Political statements prove vague, cliche

If someone told you “be a good person,” how would you respond? Okay? Well, I wouldn’t know how to respond except with the question: what do you mean by “good?”

Words are deceptive. They have multiple possible meanings. “Good” can mean many things. Yet some of us seem to treat words as though only one definition exists.

One need only glance at any newspaper to notice the confusion that arises from not treating words with respect for their complexity.

For example, take the new group “Young Americans for Liberty,” mentioned in last week’s paper. To them, their message seems so clear; they stand behind “freedom, liberty, individual choice.” To me, their message leaves me confused.

My befuddlement starts with political philosopher Isaiah Berlin’s distinction between “negative” and “positive” liberty.

Let me explain. Negative liberty refers to “freedom from.” Positive liberty refers to “freedom to.”

An example may help clarify the difference. Consider giving someone the freedom of reading a book in Spanish. One who adheres solely to negative liberty would hand another person the Spanish book and assume that once the person has the book in her hands, she will read it.

On the other hand, one who values positive liberty would hand another person the Spanish book and make sure that the person reading the book has the ability to read Spanish. This type of “positive freedom” thus focuses on capability as a prerequisite to being “free.”

Point being, “freedom” is one complex idea. Then I read in a BG News column on March 23 about a new organization spreading its “word.”

One of the leaders of the Libertarian student group is quoted, “Through your own reason and choices you lead your own life …” But what does such a statement even mean? Is “choice” not limited in some capacity to the context upon which a choice is made? Simply put, does an affluent, white businessman have the same “choice” as an impoverished, migrant worker? I doubt it.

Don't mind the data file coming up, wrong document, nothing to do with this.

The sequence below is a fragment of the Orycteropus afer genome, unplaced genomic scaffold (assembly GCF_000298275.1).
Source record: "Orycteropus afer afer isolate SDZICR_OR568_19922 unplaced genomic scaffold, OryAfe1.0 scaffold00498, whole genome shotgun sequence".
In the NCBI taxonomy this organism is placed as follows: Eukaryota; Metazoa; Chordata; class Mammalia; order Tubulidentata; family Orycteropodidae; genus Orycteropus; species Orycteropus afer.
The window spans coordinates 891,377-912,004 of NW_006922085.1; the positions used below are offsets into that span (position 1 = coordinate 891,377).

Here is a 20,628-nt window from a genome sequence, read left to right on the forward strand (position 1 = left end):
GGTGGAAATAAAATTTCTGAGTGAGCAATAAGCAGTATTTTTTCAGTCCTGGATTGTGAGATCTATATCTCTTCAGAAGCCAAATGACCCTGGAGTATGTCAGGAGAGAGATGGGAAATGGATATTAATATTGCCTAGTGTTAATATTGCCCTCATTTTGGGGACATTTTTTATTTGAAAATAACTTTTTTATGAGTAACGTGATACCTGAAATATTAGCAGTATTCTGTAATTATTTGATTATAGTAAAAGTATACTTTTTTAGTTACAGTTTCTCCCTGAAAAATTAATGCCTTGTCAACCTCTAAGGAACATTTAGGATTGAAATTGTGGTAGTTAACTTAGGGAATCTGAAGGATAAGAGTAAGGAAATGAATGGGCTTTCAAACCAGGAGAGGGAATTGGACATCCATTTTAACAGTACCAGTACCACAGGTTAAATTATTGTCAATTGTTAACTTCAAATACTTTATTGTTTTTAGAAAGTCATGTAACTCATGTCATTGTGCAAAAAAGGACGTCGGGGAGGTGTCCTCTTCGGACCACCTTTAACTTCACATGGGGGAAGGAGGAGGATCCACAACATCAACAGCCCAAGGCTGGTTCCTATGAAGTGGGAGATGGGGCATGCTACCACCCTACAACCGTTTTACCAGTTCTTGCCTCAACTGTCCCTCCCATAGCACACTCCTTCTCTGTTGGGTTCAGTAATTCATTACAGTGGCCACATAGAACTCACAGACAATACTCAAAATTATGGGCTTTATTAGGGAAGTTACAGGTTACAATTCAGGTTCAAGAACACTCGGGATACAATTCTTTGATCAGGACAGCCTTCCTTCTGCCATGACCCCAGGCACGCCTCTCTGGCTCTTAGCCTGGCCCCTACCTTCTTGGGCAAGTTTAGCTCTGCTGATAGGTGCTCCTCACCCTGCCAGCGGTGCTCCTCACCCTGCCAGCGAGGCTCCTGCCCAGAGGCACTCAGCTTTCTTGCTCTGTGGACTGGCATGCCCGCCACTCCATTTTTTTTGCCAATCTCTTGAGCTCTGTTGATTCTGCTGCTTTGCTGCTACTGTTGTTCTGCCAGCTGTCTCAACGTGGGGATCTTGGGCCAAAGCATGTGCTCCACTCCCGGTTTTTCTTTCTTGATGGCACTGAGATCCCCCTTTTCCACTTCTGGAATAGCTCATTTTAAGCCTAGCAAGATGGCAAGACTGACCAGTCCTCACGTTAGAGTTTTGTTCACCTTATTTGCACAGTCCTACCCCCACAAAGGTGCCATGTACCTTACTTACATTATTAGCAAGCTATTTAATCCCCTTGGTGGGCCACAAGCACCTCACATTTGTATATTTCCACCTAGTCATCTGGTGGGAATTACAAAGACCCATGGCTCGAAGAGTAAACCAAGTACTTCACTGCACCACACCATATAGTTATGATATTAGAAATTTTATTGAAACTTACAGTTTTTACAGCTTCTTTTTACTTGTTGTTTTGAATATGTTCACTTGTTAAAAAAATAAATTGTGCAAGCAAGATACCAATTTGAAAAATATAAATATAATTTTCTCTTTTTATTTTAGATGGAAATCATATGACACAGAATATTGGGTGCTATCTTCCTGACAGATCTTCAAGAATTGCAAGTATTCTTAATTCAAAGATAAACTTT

Or take a look at the following use of the word “Liberty”: a leadership representative from Columbus said he was looking for “liberty minded students …” to start Young Americans for Liberty. Oh really? “Liberty-minded.” I don’t know one person on Earth from one side of the political spectrum to the other who would call the abstraction “Liberty” a “bad” thing.

But soon, we learn what was meant by “liberty-minded.”

He states, “A lot of campuses are very liberal, but I feel that’s just because libertarians haven’t gotten to them yet.”

So I guess liberals don’t like “liberty.” That’s new to me.

Or he’s assuming only one type of “liberty” exists, and he is God’s messenger (the young Libertarians as his disciples) enlightening us with the correct definition.

Finally, Eric Eberly is quoted as saying, “Taxation by the income method is theft …” Taxes certainly fund some things we detest; for example, a large portion of money goes into attacking innocent civilians in other countries. But taxes also help fund schools, roads, courts, bridges, public transportation, research, hospitals, fire departments — I’ll just stop here. You get the picture.

All of these things help give us the capability to do many things. They give society the “freedom to” go to school, travel on safe roads and be healthy.

Yet to them, taxes could not support “Liberty” because they represent “theft.” Because only one type of “Liberty” seems to exist.

Or maybe, just maybe, there’s something important behind Ludwig Wittgenstein’s quote: “Uttering a word is like striking a note on the keyboard of the imagination.”

Respond to Facundo

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